I've been reading quite a bit about the various scams and ripoff schemes in Europe and it has me a bit concerned. My husband and I are on a Rick Steves Best of Europe tour in Sept. - My question is are you less vulnerable when traveling with the tour since most of the time you're with a guide? I'd hate to think tourists who travel to the US have to be as guarded as I feel we'll have to be.
There isn't anymore scams in Europe then here in large cities. The crime rate thief, etc., here is a lot higher then in Europe. The US is the most violate country (muggins, hand gun shootings etc). Of course, you have to use your common sense when traveling here or over seas. As long as you use your common sense you will be fine. Don't leave for your trip all fearful, if you do you won't be able to enjoy your trip to the fullest. Relax, pay attention to your surroundings and have a great trip.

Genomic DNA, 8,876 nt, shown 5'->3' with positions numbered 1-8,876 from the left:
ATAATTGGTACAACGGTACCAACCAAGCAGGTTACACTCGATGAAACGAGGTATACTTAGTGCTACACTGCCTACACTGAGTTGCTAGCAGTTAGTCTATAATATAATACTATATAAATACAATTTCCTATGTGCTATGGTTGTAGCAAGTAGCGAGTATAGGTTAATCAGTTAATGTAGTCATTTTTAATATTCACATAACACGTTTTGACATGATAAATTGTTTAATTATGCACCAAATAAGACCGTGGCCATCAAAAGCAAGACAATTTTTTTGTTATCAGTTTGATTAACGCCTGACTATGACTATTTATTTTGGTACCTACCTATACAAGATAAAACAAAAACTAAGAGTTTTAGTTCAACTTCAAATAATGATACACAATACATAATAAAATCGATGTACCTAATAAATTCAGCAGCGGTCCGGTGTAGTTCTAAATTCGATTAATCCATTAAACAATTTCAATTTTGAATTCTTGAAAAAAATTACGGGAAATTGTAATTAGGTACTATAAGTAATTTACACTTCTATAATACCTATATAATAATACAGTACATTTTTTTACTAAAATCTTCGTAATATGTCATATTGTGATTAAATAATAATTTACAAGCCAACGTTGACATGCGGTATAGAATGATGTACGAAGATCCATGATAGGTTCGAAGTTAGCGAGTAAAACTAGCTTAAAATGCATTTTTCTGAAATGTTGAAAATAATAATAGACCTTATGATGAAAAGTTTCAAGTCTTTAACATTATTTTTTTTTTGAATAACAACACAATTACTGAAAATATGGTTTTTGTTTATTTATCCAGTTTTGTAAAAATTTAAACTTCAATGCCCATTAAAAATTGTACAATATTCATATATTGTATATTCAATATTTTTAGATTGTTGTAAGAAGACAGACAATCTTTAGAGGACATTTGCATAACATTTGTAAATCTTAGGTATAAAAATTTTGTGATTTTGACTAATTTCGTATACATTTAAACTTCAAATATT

Correcting my prior post: European and other foreign tourists traveling to the US have to be concerned about being the victim of violent crime, since the US has a significantly higher rate of violent crime than does most of Europe (I think, I don't have the actual stats).
I was on a RS tour in Italy recently, and no one had any problems with scams or crime. Our tour guide certainly helped us avoid problems, but you will have a lot of independent time without the group, so you want to be careful and alert. That being said, I live in a large American city. In my own city, I have personally experienced or know friends who have experienced almost all the scams discussed on these boards in my own city – pickpockets, short counts, merchants taking a $20 and claiming it was a $10, people who hand you a trinket and then demand payment for it, and so on. So don't let it spoil your vacation or your anticipation of your vacation. Knowledge and a money belt are your best defenses.